Quince Fruit Varieties – Quince Tree Types For The Landscape



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By: Mary Ellen Ellis

The quince is an unfortunately too often overlooked fruit and fruit tree for the garden. This apple-like tree produces beautiful spring blooms and tasty fruits. If you want something unique for your garden, consider one of the many varieties of quince.

What is Quince?

The quince is a fruit that has been forgotten by many, but it is also one that deserves a comeback. A quince is a fruit tree that grows to about 8 to 15 feet (2-5 m.) in height at maturity. It grows twisted and gnarled branches that add great visual interest to the garden at all times of year. In spring, it blooms and in late summer it produces the quince fruit: a hard, acidic, apple-like fruit that is wonderful when cooked or baked.

Quince Fruit Varieties

There are several different quince tree types, varieties and cultivars that you can choose from to add this interesting tree and tasty fruit to your garden and kitchen. When very ripe, these fruits can be eaten raw, but most are too hard and should be cooked first. They can also be used to make jellies because quince is packed with pectin.

Here are some kinds of quince to try in your garden:

Orange. Most varieties of quince are cultivars of the species Cydonia oblonga. One of these is ‘Orange,’ and it produces a round, very fragrant fruit with an orange-tinted flesh. This is one of the softer quince fruits, so if you want to try eating quince raw, this is the way to go.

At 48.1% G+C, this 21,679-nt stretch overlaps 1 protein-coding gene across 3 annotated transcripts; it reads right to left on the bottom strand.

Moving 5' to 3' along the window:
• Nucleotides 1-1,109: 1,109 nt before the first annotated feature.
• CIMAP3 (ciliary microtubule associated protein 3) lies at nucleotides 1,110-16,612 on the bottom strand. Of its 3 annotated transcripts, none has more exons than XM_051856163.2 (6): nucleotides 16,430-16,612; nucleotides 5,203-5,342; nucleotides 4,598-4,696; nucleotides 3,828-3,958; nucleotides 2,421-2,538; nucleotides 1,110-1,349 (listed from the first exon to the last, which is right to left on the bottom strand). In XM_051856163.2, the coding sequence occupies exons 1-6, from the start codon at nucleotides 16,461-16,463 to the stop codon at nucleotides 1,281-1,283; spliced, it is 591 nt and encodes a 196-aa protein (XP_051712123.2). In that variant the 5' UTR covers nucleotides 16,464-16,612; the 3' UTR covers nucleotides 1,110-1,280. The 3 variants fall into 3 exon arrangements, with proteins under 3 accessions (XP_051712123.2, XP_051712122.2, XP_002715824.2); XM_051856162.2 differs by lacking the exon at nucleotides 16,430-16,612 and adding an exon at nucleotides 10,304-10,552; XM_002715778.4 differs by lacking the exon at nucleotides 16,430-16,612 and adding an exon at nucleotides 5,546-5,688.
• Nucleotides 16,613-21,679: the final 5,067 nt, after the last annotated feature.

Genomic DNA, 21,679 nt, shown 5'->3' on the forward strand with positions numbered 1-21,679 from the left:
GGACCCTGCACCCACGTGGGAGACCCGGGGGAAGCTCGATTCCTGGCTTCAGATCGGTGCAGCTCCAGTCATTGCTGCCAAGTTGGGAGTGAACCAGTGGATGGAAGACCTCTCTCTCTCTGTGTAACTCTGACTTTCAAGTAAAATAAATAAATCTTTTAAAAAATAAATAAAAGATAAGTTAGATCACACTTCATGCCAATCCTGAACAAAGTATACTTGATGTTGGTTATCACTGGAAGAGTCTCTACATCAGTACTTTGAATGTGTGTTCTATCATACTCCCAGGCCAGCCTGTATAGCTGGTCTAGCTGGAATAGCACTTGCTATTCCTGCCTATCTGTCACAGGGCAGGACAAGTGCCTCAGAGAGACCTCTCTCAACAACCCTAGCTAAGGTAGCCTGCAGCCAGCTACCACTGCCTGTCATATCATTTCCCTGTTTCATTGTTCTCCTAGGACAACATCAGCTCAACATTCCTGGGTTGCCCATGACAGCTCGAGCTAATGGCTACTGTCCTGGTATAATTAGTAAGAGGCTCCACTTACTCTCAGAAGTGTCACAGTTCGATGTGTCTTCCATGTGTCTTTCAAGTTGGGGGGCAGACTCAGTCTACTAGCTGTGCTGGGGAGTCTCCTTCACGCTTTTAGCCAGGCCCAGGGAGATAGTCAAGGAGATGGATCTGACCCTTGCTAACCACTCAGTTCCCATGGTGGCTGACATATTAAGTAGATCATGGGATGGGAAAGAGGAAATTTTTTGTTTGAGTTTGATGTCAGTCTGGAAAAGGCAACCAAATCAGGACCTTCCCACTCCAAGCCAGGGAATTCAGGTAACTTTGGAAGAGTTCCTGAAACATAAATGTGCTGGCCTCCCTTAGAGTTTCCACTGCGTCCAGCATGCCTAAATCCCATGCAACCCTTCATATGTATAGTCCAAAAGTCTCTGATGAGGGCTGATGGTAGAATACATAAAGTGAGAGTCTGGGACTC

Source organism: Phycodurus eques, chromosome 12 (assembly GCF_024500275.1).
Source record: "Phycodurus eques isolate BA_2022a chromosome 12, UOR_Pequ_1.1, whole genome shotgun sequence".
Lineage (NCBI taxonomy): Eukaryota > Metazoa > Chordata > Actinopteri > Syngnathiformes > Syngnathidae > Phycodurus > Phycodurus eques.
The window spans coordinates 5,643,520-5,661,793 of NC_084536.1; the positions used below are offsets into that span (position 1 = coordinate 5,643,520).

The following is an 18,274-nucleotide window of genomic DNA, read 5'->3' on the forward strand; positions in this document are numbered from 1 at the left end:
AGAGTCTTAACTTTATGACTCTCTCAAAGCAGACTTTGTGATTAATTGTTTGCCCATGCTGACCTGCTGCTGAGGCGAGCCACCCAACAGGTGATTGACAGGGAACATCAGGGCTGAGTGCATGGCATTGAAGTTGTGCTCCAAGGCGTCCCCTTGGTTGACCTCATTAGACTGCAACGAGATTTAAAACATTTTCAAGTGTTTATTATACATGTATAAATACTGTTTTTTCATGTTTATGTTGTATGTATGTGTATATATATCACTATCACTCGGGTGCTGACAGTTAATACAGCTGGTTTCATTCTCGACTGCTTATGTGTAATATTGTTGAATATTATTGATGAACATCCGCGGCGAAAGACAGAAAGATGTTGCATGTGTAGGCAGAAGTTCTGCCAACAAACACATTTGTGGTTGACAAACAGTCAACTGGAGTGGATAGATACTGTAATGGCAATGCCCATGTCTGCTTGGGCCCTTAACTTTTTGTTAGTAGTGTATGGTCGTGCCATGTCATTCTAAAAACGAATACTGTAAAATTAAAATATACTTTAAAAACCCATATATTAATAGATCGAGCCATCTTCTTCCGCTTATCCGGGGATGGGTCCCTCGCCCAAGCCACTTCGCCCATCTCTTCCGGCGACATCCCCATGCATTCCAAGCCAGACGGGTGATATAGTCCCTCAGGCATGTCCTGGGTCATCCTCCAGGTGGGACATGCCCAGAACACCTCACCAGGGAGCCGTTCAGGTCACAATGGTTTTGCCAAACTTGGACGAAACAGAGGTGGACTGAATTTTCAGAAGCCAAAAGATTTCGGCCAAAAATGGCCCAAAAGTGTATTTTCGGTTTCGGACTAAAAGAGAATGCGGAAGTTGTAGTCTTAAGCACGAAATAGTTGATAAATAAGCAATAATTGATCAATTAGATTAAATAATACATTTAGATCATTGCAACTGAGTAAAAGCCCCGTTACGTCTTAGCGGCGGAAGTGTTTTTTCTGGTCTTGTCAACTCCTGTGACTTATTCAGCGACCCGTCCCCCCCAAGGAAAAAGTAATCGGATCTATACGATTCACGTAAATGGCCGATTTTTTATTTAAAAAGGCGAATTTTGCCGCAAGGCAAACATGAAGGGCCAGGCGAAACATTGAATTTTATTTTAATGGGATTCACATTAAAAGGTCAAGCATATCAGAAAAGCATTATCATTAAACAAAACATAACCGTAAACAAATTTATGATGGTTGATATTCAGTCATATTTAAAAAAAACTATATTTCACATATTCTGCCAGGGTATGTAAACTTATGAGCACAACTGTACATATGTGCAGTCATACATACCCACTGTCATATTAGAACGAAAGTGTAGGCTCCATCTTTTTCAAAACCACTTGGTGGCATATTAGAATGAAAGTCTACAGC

Cooke’s Jumbo. This cultivar produces pretty white-pink flowers in the spring, and a fruit that is large and pear shaped. ‘Cooke’s Jumbo’ is best used for baking, poaching, and making preserves and jellies.

Champion. The ‘Champion’ cultivar is well known among quince enthusiasts for a delicate and lemon-like flavor. The fruit is pear-shaped and has a fuzzy golden skin. It produces fruit later in the fall.

Pineapple. A popular cultivar, ‘Pineapple’ is named for its flavor. The aroma and taste is very similar to pineapple. This tasty quince is used for baking and cooking and is one of the most commonly grown cultivars.

Rich’s Dwarf. For a smaller tree that produces a large fruit, go for ‘Rich’s Dwarf.’ This cultivar produces a large fruit, but on a dwarf tree that will only grow to 8 or 10 feet (2-3 m.).

Flowering Quince. Another species of tree that is called quince is flowering quince, Chaenomeles speciosa. The most characteristic aspect of this tree is its bright, flame-colored flowers. The fruit is not as notable as those of C. oblonga, which is why most gardeners choose it for the ornamental blooms.

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Difference Between Quince and Ornamental Quince Fruit

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A fruit of Central Asiatic origin, quince is often overshadowed by its sweeter pome-fruit cousins, apples and pears. Easily bruised, frequently hard and seldom fully sweet, quince requires patient cultivating and cooking to reach its delicious potential. This "golden apple" of Greek mythology, and perhaps the apple of Adam and Eve, grows well in a Mediterranean climate. Both the fruit of the quince tree and that of ornamental quince shrubs bring a fragrant new taste to your home garden.